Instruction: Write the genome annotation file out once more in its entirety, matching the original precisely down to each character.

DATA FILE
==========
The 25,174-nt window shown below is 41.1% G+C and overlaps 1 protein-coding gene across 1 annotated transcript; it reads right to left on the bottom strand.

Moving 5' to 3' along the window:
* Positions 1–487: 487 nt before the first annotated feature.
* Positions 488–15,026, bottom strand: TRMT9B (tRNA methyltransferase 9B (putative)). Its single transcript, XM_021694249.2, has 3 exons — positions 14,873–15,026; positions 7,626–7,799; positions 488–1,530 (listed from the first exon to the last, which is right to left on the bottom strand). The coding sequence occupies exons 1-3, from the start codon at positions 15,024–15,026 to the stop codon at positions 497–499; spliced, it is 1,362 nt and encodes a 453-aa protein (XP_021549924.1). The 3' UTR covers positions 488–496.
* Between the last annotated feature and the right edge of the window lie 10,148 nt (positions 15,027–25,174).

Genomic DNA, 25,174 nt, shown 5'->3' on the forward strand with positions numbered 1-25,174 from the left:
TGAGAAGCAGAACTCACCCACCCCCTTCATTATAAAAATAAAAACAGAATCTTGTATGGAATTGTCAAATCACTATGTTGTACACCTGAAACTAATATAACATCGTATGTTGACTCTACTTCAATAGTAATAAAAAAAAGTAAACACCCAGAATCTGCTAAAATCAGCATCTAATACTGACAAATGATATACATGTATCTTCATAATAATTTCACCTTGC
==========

The 25,174-nt window shown below is 41.1% G+C and overlaps 1 protein-coding gene across 1 annotated transcript; it reads right to left on the bottom strand.

Moving 5' to 3' along the window:
* Positions 1–487: 487 nt before the first annotated feature.
* Positions 488–15,026, bottom strand: TRMT9B (tRNA methyltransferase 9B (putative)). Its single transcript, XM_021694249.2, has 3 exons — positions 14,873–15,026; positions 7,626–7,799; positions 488–1,530 (listed from the first exon to the last, which is right to left on the bottom strand). The coding sequence occupies exons 1-3, from the start codon at positions 15,024–15,026 to the stop codon at positions 497–499; spliced, it is 1,362 nt and encodes a 453-aa protein (XP_021549924.1). The 3' UTR covers positions 488–496.
* Between the last annotated feature and the right edge of the window lie 10,148 nt (positions 15,027–25,174).

Genomic DNA, 25,174 nt, shown 5'->3' on the forward strand with positions numbered 1-25,174 from the left:
TGAGAAGCAGAACTCACCCACCCCCTTCATTATAAAAATAAAAACAGAATCTTGTATGGAATTGTCAAATCACTATGTTGTACACCTGAAACTAATATAACATCGTATGTTGACTCTACTTCAATAGTAATAAAAAAAAGTAAACACCCAGAATCTGCTAAAATCAGCATCTAATACTGACAAATGATATACATGTATCTTCATAATAATTTCACCTTGC